“I loved it, loved going to work with him. Dad loved it, too. Cheap labor,” Eric said.
Linda and Henry soon will have eight grandchildren. Eric and his wife of nearly 10 years, Tanya, have three boys; Marc and Jordan each have two girls; and Jared and his wife are due with their first this month.
“A little Scottish baby,” Eric said, laughing. “Oma and Opa are a little more easygoing as grandparents than they were as parents.”
Staal is eager to play hockey in Minnesota so his boys can as well. The family has settled in Edina. Parker is 7, Levi is 4 and Finley is 18 months, and the oldest two are just “starting to get it.”
“There’s no better minor hockey place for kids, but if they don’t want to play hockey, that’s OK,” Staal said. “Sure, I would love them too because I love it. But if they’re into something else, I’m perfectly fine with whatever they choose. That’s how my parents were. They didn’t force us onto the outdoor rink. We went out there for hours to stickhandle and skate and shoot because we loved it.”
The entire Staal family started a foundation that focuses on giving back to families and children fighting cancer. It hits close to home — Tanya’s sister, Tamara, died from liver cancer at 24.
Eric, Marc and Jordan Staal own offseason homes on the same lake outside Thunder Bay.
“Myself in the middle, Jordan lives on the right, Marc on the left, which is cool,” Eric said.
Said Jordan: “It just happened to work out that way. I don’t know if they didn’t like Eric, but both his neighbors ended up selling. So it’s going to be pretty cool, not only for ourselves, but for the kids to grow up together.”
For the first time this season, one of the Staals will be playing in the Western Conference. It will be weird for Eric to be separated from Jordan, his teammate the past four years.
The families FaceTimed last month, and Jordan’s daughter, Abigail, was “bawling her eyes out because she wanted to play with my boys,” said Eric. “That’s the part I’ll really miss.”
“It was a little sad, I’m not going to lie,” added Jordan. “Both of our wives were taken down hard.”
Linda and Henry, however, will benefit.
“It’s a short drive. Well, five hours is still short from Thunder Bay,” Jordan said.
There’s little doubt Eric Staal needed a change. Behind Francis, Staal is second-leading goal scorer (322) and point producer (775) in Whalers/Hurricanes history.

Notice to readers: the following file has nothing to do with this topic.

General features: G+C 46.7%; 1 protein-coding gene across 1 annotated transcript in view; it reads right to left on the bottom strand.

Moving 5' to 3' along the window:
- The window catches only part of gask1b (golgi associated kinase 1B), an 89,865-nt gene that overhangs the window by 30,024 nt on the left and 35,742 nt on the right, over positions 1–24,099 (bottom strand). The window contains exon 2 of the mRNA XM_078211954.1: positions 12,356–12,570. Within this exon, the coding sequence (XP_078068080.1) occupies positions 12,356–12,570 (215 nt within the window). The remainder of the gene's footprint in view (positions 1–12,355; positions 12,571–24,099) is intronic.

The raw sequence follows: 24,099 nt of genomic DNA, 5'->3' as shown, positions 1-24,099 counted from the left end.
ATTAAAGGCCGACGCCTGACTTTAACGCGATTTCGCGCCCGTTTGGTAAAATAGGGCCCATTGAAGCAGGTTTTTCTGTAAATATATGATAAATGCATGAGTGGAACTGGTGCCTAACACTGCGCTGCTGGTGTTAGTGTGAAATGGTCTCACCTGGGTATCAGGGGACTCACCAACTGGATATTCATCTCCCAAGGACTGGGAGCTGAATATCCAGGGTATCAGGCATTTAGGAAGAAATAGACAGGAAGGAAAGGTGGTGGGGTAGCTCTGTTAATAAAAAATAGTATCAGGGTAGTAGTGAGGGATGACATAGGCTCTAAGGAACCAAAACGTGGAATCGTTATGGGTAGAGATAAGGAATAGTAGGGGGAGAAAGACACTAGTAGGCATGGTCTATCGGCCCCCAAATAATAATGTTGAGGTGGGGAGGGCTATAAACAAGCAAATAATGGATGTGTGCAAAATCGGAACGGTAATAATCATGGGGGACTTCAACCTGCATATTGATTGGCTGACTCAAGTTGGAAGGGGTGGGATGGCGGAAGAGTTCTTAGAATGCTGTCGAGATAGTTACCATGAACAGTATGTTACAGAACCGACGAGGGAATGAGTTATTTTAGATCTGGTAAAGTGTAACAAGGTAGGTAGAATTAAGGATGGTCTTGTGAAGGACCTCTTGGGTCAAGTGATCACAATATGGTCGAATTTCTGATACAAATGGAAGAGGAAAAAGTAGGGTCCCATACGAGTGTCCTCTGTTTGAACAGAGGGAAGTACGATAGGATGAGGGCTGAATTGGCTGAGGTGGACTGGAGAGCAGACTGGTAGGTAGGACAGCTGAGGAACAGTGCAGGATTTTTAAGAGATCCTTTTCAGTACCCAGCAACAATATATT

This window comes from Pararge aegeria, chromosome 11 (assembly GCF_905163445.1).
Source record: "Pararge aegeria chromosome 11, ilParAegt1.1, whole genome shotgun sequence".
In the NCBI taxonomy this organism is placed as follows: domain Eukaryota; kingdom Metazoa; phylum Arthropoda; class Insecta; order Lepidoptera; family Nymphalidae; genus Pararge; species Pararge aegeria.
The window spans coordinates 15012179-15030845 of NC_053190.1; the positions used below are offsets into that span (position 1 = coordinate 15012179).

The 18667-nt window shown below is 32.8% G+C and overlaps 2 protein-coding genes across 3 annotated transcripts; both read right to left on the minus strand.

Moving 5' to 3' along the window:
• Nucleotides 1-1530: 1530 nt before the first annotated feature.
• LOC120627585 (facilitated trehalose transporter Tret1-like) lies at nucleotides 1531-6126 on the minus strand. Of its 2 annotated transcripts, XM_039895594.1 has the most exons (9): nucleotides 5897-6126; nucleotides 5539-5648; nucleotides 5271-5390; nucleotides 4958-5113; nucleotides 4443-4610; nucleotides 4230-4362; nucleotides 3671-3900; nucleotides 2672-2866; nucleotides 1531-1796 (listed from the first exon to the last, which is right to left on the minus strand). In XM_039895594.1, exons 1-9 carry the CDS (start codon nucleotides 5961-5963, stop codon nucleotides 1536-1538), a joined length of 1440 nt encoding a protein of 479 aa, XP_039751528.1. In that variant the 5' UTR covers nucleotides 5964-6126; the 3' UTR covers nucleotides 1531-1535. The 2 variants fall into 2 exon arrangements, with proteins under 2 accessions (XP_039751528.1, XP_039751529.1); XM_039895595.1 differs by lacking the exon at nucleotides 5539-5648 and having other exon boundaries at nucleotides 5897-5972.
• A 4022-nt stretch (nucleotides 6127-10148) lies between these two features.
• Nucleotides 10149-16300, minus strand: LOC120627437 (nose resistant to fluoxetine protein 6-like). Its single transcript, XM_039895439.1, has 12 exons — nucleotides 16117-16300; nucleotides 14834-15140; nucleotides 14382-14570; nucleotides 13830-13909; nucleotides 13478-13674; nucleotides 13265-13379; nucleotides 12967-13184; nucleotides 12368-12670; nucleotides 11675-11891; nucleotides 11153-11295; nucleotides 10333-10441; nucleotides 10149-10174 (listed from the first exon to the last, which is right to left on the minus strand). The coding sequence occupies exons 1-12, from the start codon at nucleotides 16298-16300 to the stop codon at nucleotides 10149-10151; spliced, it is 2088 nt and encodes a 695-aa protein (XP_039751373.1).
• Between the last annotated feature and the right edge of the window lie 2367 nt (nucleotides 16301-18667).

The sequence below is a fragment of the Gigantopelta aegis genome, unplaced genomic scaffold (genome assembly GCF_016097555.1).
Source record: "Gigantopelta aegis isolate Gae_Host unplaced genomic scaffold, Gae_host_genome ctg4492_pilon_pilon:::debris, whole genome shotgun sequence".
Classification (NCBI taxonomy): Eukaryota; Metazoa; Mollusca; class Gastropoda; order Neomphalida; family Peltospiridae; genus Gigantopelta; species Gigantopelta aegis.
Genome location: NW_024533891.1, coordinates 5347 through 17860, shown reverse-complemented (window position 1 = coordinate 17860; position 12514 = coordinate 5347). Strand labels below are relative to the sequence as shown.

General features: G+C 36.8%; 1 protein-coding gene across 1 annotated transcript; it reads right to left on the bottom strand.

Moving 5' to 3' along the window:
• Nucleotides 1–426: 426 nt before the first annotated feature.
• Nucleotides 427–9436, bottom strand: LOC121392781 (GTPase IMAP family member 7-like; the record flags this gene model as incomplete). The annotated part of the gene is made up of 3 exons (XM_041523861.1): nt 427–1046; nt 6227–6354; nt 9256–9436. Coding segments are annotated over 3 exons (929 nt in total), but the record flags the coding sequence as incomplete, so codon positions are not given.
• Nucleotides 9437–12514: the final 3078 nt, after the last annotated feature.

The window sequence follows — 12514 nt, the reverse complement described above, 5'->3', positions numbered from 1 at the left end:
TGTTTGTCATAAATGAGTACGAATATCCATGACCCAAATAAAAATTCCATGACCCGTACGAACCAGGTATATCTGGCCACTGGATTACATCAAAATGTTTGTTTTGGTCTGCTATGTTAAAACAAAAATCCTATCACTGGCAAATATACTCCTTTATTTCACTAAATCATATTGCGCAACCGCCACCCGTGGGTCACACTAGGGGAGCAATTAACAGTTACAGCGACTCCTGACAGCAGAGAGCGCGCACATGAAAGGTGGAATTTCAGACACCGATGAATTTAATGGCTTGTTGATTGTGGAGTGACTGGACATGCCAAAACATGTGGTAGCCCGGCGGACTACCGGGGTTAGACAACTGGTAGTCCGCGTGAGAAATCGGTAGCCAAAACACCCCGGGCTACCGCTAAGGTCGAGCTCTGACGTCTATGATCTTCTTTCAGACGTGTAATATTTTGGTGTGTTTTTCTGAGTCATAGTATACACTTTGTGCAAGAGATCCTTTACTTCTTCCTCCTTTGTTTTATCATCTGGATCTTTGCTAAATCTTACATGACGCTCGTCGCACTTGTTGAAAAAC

Staal has been to four All-Star Games, was MVP of one, and led the NHL in playoff scoring in 2006 when the Hurricanes won the title.
But, Francis said: “Based on the direction we’re going as a franchise, the last couple years were frustrating for Eric. It’s tough in our market because he was the face for such a long time, so when things aren’t going well, it’s usually the face of the franchise that gets the brunt of the criticism.
“It’s just good for him to get into a different environment, be one of the guys and not the guy, and I think that’ll help him relax and just play.”
Staal heard appealing things from many teams during the free-agent courting period, but he felt there was a fit with the Wild after an enthusiastic phone call from Boudreau. He says he needed “to get back to having fun.”
“It was important for me to go to a team where there’s a buzz and a feeling every night, a building that’s full regardless if it’s a Monday night game against whoever,” Staal said. “There’s a big-time feel here. It’ll help push me to be amped up and ready every night.”
Staal expects to be one of the Wild’s top players. It’s hockey all the time with Staal, his friends and former teammates say, and that’s obvious watching him daily.
“He’s going to get the fans excited,” Jordan Staal said. “There’s a lot of potential for him to really take it another level. When a guy like that, as confident as he is, wants to prove himself again, look out. You’re going to see an excited Eric Staal, which is a very good thing for Minnesota and not for the rest of the West.”